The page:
Interview: Slim Jim Phantom

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I believed that I was speaking to someone surrounded by an aura of dazzling, living color, when I had the honor of chatting with the vivaciously spirited and epic drummer of the “Stray Cats”, Slim Jim Phantom. Although we conversed via the phone, he was so animated, and vibrant, that I felt as though he were standing next to me.

The “Stray Cats” is a magical fairy tale about 3 friends from Massapequa, New York, who loved to play music together. In the process they became one of the most respected, liked and admired groups in the history of Rock N’ Roll, not only by fans, but by fellow artists. Together they conquered the world of “Rockabilly”, in the 1980’s.

Slim Jim, gave of his time quite generously, and talked very enthusiastically about the up and coming “Rewind” Festival, as well as his very impressive life, the artists he knew and played with, and his up and coming new autobiography, set to be unveiled shortly. By the time we had concluded, I was almost convinced that I had been talking with an old friend….

Louder than War: So tell me about “Rewind”

Rewind is pretty much about the celebration of the 80’s.  I did it last year, and everyone was on it! Everyone that we knew, Kim Wild, ABC, King Creole, it was pretty much like the backstage of a night club in London, in the 80’s. Everyone was very friendly, the audience was dressed up. There were various stages of Madonna, they were dressed up like Adam and the Ants, there was a  Stray Cat thing…it was people, really having fun. To me it was a celebration, everyone having fun. Everyone being cool…Everyone played for a half hour, pure hit songs. It was really positive. There’s no down side to it.

Where and when is it?

This year there’s one in Scotland, way up in Scotland…that will be some fun train journey. This one is further then I’ve ever been. There’s one in Cheshire, that’s near Liverpool. At this point it’s all celebratory and fun. These guys are in their 20’s and their so into rockabilly. They have enthusiasm, so it’s fun , for me. Adam Ant is on the Festival. I knew him so early on. He was an original fan of Stray Cats. So again there’s no downside, we’re not tryna be cool anymore…we are cool because we’ve lasted this long. The Stray Cats were accepted by all. A hundred years later, all the various tribal things going on with pop music, the Stray Cats were embraced by all of them. The skin heads, the Reggae people, and the pop, everyone liked the Stray Cats.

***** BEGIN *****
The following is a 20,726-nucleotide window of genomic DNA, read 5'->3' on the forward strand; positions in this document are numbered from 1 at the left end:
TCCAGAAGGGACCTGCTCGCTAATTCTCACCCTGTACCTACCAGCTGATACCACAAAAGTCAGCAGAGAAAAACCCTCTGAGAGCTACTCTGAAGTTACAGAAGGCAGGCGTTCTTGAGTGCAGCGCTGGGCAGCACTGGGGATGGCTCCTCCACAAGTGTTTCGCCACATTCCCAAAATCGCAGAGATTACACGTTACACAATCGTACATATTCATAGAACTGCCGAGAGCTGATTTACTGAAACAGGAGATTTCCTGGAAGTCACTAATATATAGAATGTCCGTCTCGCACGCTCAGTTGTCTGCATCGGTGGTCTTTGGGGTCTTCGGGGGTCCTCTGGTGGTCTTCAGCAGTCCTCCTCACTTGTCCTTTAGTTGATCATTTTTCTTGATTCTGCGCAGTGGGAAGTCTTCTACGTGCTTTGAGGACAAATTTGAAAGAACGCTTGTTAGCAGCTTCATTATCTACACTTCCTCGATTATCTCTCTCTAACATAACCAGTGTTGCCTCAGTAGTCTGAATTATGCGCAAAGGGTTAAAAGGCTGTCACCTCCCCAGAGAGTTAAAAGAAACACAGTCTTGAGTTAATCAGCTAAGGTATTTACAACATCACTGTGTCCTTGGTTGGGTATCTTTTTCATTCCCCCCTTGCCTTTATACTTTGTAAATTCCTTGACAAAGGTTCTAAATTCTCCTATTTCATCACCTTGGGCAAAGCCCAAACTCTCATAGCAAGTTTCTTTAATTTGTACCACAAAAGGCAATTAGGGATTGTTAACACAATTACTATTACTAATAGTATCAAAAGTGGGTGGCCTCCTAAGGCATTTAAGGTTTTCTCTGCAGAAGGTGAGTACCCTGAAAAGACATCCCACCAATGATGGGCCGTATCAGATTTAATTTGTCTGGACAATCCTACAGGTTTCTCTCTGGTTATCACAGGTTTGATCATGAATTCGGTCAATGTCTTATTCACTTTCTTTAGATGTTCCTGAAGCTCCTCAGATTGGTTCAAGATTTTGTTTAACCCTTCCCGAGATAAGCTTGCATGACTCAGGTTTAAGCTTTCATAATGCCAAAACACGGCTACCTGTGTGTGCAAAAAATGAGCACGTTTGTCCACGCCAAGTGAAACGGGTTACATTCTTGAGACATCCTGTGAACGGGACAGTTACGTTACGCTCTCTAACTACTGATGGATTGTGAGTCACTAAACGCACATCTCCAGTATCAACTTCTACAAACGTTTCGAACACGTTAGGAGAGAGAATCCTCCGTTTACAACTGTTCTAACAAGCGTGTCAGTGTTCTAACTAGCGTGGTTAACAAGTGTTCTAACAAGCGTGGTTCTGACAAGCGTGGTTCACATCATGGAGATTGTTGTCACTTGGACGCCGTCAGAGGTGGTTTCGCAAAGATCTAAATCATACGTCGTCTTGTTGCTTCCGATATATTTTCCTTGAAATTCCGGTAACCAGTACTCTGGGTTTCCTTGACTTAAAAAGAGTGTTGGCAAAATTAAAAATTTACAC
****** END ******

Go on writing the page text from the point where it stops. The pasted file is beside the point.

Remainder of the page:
You guys were different than anyone else.

We were respected by the fans and all the musicians. Everyone could play, the other two guys were virtuosos. Especially the early, early days, we’d go to England, and there was a very positive excitement about the whole thing. We really meant it, and believed it. I’m going to go in early July, and meet my old buddy Glen Matlock, from the “Sex Pistols”.

Where are you going to play?

With Glen, we’re going to do a few in Spain, one in Newcastle, and then the 9th of July there is the 40th anniversary for Punk Rock this year, so Glen was really one of the guys, and there’s a show at the O2.